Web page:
EUROPEAN MORNING BRIEF 05/06: SHFE lead in the driver’s seat; US scrap exporters enjoy short-term relief; uptick eyed in Chinese FeCr prices after inspections

Good morning from Metal Bulletin’s offices in Asia as we bring you the latest news and pricing stories on Tuesday June 5.

Lead prices on the Shanghai Futures Exchange outperformed during Asian morning trading on Tuesday, supported by low inventory levels and supply-side concerns.

Meanwhile, copper prices continued their recent run of strength, albeit at a slower pace, after trading activity thinned and investors looked to take profits at these elevated levels.

Check Metal Bulletin’s live futures report here.

LME snapshot at 3am London time
Latest three-month LME Prices
($ per tonne)
Change since yesterday’s close ($)
Copper 6,970 -5
Aluminium 2,313 -1
Lead 2,492 -14
Zinc 3,111 -11
Tin 20,620 45
Nickel 15,385 -100

SHFE snapshot at 10am Shanghai time
Most-traded SHFE contracts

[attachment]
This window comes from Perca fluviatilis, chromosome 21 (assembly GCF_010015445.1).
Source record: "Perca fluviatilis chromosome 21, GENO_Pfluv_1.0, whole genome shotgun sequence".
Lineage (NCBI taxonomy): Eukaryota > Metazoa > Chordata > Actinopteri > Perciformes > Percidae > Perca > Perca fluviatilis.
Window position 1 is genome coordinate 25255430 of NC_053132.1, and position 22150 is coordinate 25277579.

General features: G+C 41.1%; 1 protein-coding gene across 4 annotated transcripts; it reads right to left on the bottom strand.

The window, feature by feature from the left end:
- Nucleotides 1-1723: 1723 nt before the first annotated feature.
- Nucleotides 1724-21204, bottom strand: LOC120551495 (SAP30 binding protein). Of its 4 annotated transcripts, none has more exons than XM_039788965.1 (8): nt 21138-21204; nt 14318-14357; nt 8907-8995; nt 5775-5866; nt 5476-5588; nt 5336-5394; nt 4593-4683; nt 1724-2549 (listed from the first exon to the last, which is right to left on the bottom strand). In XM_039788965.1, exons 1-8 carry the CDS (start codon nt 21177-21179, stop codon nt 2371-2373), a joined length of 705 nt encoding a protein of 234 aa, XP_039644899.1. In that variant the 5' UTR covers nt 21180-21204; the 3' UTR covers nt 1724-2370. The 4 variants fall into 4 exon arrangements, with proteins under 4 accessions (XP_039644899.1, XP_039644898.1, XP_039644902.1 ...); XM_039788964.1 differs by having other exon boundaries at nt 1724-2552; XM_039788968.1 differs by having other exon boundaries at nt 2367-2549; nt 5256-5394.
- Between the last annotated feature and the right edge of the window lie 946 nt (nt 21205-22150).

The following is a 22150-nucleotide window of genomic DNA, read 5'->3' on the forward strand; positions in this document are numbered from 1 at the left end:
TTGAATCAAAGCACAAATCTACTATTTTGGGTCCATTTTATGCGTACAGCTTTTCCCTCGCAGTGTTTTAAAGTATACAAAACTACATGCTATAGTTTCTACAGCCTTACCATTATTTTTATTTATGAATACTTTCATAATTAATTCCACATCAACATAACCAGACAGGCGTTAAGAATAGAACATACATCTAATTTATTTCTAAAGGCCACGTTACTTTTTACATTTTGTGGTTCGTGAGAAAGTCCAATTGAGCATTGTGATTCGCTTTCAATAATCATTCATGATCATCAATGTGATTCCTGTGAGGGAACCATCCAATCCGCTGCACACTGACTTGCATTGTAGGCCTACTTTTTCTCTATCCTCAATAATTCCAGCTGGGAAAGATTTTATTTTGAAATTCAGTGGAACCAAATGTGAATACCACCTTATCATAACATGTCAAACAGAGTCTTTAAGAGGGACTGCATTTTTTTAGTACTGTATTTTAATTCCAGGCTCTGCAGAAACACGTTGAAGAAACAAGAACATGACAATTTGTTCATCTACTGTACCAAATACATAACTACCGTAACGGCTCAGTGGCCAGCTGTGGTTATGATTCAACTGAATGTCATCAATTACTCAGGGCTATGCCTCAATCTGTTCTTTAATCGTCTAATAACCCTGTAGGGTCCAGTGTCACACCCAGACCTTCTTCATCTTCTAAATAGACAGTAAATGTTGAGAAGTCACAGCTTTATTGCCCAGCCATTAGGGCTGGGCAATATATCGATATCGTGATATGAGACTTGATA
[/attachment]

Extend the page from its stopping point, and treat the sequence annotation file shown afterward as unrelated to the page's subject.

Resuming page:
(yuan per tonne)
Change since yesterday’s close (yuan)
Copper (July) 52,040 280
Aluminium (July) 14,630 -10
Zinc (July) 24,185 80
Lead (July) 20,425 540
Tin  (September) 152,270 490
Nickel  (July) 116,450 -380

US scrap exporters are enjoying short-term relief from the restart of China’s North American customs inspections division, but longer-term fears are emerging about stricter guidelines complicating future shipments and trade with that nation.

Leading Chinese stainless steel mills last week issued higher ferro-chrome tender prices for June, which lent support to the prices for UG2 chrome ore and ferro-chrome.

The US aluminium billet upcharge has remained steady at its all-time high this week, with market participants confirming continued difficulty in obtaining spot material.

A global meeting of senior aluminium executives has heard calls for a multilateral solution for the problem of overcapacity. The goal would be integrating China and its state-owned enterprises into the world trading system in a way that is acceptable to major market economy regulators.

Canada’s minister of international trade told world aluminium sector leaders on Monday that he deplored the United States’ imposition of duties against imports of Canadian metal, branding it “deeply troubling and unacceptable.”

And finally, be sure to check out the six key takeaways from Metal Bulletin’s Sixth International Nickel Conference in Toronto, Canada, on May 31 and June 1.

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